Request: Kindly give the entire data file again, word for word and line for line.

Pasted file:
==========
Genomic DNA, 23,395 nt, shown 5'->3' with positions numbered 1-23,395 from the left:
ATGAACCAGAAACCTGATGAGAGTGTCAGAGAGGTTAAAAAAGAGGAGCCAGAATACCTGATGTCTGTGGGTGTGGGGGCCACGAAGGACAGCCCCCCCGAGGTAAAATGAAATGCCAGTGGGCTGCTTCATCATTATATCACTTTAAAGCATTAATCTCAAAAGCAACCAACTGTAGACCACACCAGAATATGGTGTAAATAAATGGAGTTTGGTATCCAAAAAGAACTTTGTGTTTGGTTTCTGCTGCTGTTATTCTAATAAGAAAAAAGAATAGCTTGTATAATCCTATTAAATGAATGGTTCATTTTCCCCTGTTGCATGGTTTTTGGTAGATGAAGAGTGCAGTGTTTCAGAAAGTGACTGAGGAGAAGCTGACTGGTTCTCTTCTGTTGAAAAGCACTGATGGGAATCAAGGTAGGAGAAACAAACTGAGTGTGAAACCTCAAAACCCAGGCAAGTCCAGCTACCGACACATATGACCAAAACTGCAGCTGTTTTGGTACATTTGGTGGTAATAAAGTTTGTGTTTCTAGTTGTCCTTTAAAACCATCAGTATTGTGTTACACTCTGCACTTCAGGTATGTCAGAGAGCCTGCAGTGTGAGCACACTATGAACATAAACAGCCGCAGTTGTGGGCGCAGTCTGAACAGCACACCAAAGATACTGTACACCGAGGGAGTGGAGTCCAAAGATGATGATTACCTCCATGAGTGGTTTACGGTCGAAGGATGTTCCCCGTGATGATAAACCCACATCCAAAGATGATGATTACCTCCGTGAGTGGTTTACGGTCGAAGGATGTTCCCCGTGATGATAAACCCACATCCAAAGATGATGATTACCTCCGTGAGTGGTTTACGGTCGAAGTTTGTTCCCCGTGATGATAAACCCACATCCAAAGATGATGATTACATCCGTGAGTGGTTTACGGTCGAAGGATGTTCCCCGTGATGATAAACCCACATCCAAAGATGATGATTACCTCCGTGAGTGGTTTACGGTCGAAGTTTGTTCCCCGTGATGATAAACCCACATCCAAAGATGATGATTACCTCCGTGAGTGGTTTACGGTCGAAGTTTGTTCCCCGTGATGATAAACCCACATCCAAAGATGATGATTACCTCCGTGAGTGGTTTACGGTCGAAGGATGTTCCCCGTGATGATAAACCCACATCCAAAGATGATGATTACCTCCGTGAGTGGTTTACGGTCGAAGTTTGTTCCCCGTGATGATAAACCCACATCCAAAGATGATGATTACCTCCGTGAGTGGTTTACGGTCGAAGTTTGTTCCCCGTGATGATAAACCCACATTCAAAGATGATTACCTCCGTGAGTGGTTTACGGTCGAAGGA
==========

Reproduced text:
Genomic DNA, 23,395 nt, shown 5'->3' with positions numbered 1-23,395 from the left:
ATGAACCAGAAACCTGATGAGAGTGTCAGAGAGGTTAAAAAAGAGGAGCCAGAATACCTGATGTCTGTGGGTGTGGGGGCCACGAAGGACAGCCCCCCCGAGGTAAAATGAAATGCCAGTGGGCTGCTTCATCATTATATCACTTTAAAGCATTAATCTCAAAAGCAACCAACTGTAGACCACACCAGAATATGGTGTAAATAAATGGAGTTTGGTATCCAAAAAGAACTTTGTGTTTGGTTTCTGCTGCTGTTATTCTAATAAGAAAAAAGAATAGCTTGTATAATCCTATTAAATGAATGGTTCATTTTCCCCTGTTGCATGGTTTTTGGTAGATGAAGAGTGCAGTGTTTCAGAAAGTGACTGAGGAGAAGCTGACTGGTTCTCTTCTGTTGAAAAGCACTGATGGGAATCAAGGTAGGAGAAACAAACTGAGTGTGAAACCTCAAAACCCAGGCAAGTCCAGCTACCGACACATATGACCAAAACTGCAGCTGTTTTGGTACATTTGGTGGTAATAAAGTTTGTGTTTCTAGTTGTCCTTTAAAACCATCAGTATTGTGTTACACTCTGCACTTCAGGTATGTCAGAGAGCCTGCAGTGTGAGCACACTATGAACATAAACAGCCGCAGTTGTGGGCGCAGTCTGAACAGCACACCAAAGATACTGTACACCGAGGGAGTGGAGTCCAAAGATGATGATTACCTCCATGAGTGGTTTACGGTCGAAGGATGTTCCCCGTGATGATAAACCCACATCCAAAGATGATGATTACCTCCGTGAGTGGTTTACGGTCGAAGGATGTTCCCCGTGATGATAAACCCACATCCAAAGATGATGATTACCTCCGTGAGTGGTTTACGGTCGAAGTTTGTTCCCCGTGATGATAAACCCACATCCAAAGATGATGATTACATCCGTGAGTGGTTTACGGTCGAAGGATGTTCCCCGTGATGATAAACCCACATCCAAAGATGATGATTACCTCCGTGAGTGGTTTACGGTCGAAGTTTGTTCCCCGTGATGATAAACCCACATCCAAAGATGATGATTACCTCCGTGAGTGGTTTACGGTCGAAGTTTGTTCCCCGTGATGATAAACCCACATCCAAAGATGATGATTACCTCCGTGAGTGGTTTACGGTCGAAGGATGTTCCCCGTGATGATAAACCCACATCCAAAGATGATGATTACCTCCGTGAGTGGTTTACGGTCGAAGTTTGTTCCCCGTGATGATAAACCCACATCCAAAGATGATGATTACCTCCGTGAGTGGTTTACGGTCGAAGTTTGTTCCCCGTGATGATAAACCCACATTCAAAGATGATTACCTCCGTGAGTGGTTTACGGTCGAAGGA